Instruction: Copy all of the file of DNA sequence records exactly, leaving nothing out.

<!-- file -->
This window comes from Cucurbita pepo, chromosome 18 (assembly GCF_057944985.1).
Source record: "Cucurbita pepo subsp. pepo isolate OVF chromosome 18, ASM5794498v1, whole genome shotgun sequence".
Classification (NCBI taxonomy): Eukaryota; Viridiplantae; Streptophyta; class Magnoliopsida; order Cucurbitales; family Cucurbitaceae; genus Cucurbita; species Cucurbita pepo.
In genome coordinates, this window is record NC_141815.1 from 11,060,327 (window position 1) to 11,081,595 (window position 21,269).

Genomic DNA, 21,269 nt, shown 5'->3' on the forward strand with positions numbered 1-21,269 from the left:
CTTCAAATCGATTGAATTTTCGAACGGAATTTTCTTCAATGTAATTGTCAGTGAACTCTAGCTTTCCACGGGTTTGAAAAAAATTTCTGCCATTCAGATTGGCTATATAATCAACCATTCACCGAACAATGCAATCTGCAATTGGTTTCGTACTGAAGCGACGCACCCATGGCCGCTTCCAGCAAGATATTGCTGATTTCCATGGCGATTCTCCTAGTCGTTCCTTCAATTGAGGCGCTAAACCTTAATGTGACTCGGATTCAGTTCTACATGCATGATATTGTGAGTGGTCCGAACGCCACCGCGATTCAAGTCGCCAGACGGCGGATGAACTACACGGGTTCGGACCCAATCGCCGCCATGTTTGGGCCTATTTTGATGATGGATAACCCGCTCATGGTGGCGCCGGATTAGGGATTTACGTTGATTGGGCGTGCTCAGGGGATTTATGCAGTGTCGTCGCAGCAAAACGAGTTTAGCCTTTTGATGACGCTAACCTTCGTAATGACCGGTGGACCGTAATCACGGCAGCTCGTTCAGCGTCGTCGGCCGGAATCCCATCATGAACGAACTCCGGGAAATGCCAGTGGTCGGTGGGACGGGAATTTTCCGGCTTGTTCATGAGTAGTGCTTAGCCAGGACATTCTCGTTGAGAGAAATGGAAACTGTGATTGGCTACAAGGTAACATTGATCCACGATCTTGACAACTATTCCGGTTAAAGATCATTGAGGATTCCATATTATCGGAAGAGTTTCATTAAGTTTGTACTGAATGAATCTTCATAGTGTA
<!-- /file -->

This window comes from Cucurbita pepo, chromosome 18 (assembly GCF_057944985.1).
Source record: "Cucurbita pepo subsp. pepo isolate OVF chromosome 18, ASM5794498v1, whole genome shotgun sequence".
Classification (NCBI taxonomy): Eukaryota; Viridiplantae; Streptophyta; class Magnoliopsida; order Cucurbitales; family Cucurbitaceae; genus Cucurbita; species Cucurbita pepo.
In genome coordinates, this window is record NC_141815.1 from 11,060,327 (window position 1) to 11,081,595 (window position 21,269).

Genomic DNA, 21,269 nt, shown 5'->3' on the forward strand with positions numbered 1-21,269 from the left:
CTTCAAATCGATTGAATTTTCGAACGGAATTTTCTTCAATGTAATTGTCAGTGAACTCTAGCTTTCCACGGGTTTGAAAAAAATTTCTGCCATTCAGATTGGCTATATAATCAACCATTCACCGAACAATGCAATCTGCAATTGGTTTCGTACTGAAGCGACGCACCCATGGCCGCTTCCAGCAAGATATTGCTGATTTCCATGGCGATTCTCCTAGTCGTTCCTTCAATTGAGGCGCTAAACCTTAATGTGACTCGGATTCAGTTCTACATGCATGATATTGTGAGTGGTCCGAACGCCACCGCGATTCAAGTCGCCAGACGGCGGATGAACTACACGGGTTCGGACCCAATCGCCGCCATGTTTGGGCCTATTTTGATGATGGATAACCCGCTCATGGTGGCGCCGGATTAGGGATTTACGTTGATTGGGCGTGCTCAGGGGATTTATGCAGTGTCGTCGCAGCAAAACGAGTTTAGCCTTTTGATGACGCTAACCTTCGTAATGACCGGTGGACCGTAATCACGGCAGCTCGTTCAGCGTCGTCGGCCGGAATCCCATCATGAACGAACTCCGGGAAATGCCAGTGGTCGGTGGGACGGGAATTTTCCGGCTTGTTCATGAGTAGTGCTTAGCCAGGACATTCTCGTTGAGAGAAATGGAAACTGTGATTGGCTACAAGGTAACATTGATCCACGATCTTGACAACTATTCCGGTTAAAGATCATTGAGGATTCCATATTATCGGAAGAGTTTCATTAAGTTTGTACTGAATGAATCTTCATAGTGTA